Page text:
Politics Daily #2 – “I Will Repeal Obamacare”

“If I were elected President, I will cut spending and eliminate our debt [Crowd Cheers].  I will repeal Obamacare [Crowd Cheers].” – Mitt Romney.

In a way, I want to compare this little piece political rhetoric to when Newt Gingrich called John King’s question regarding him asking his second wife about having an open marriage ‘despicable’.  They both were examples of ways to get the crowd on their side, but when one actually give those statements some thought, they would notice that the people who cheered after those comments have no idea what they are cheering about other than a rousing sound bite.

I won’t talk about the Gingrich comment here, as anyone reading this probably knows the incident I am referring to.  Suffice to say that upon another look, CNN’s John King had every reason to ask Gingrich that question because it puts the presidential nominee’s personal character and morality into question.

What I want to focus on is the statement “I will repeal Obamacare.”  Romney often makes this claim during this campaign stump speeches as well as his victory and pretend-victory) speeches after primaries and caucuses.  But what does that even mean? Even if one were to assume that Obamacare is doing more harm than good (which a majority of Americans as well as economists and academics do not), the ultimate question then becomes: what if it helps just one person in America to get the care he needs, but that care will be taken away if Obamacare is repealed?

Furthermore, even if we suppose that the Romney health care plan is better (which many claim that it isn’t), what if it the same person falls through the cracks and does not provide the care that Obamacare have been giving? Should a utilitarian principle apply whereby more people would benefit from the new Romneycare but some people who are benefiting from Obamacare are abandoned?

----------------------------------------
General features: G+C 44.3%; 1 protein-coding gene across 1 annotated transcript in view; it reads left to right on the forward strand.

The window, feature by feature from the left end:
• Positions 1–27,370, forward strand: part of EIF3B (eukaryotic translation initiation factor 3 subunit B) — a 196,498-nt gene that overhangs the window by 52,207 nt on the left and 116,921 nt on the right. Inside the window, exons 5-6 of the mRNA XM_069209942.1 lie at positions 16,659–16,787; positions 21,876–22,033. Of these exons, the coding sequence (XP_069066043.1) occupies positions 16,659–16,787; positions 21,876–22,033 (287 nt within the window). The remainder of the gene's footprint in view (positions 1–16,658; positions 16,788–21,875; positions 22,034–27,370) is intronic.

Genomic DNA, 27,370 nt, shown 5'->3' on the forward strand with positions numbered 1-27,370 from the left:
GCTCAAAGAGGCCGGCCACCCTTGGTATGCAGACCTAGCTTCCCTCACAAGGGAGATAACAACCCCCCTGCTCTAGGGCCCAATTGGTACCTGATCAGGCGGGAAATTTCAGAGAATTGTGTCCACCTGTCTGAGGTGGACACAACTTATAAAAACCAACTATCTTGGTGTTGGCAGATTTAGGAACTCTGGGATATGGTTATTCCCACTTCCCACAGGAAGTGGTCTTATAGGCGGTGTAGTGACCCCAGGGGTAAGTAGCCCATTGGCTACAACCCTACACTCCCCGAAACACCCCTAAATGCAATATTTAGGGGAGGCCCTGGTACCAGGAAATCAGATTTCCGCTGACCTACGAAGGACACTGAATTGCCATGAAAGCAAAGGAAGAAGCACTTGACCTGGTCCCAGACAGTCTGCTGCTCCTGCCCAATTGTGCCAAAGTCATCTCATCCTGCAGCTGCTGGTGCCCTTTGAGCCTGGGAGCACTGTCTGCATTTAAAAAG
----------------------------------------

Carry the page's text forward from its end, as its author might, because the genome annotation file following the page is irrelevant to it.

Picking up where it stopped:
My point is, Romney isn’t really aware of the implications of repealing Obamacare.  And, while it certainly sounds invigorating on the campaign trail, he’s going to have to face some tough questions from many Americans if he were to follow through with this promise.

Plus, repealing something like the Affordable Care Act isn’t as easy as Romney seems to imply; unless the Republican gain or regain control of the House, the Senate, as well as him (or another candidate) becoming President, it’s never going to happen.

Author: dky1

A graduated (but still caffeinated) student. I write mostly politics and movie reviews in the Third Cup blog, and some fiction, short stories, and gaming journal on the Loner's Diaries blog.

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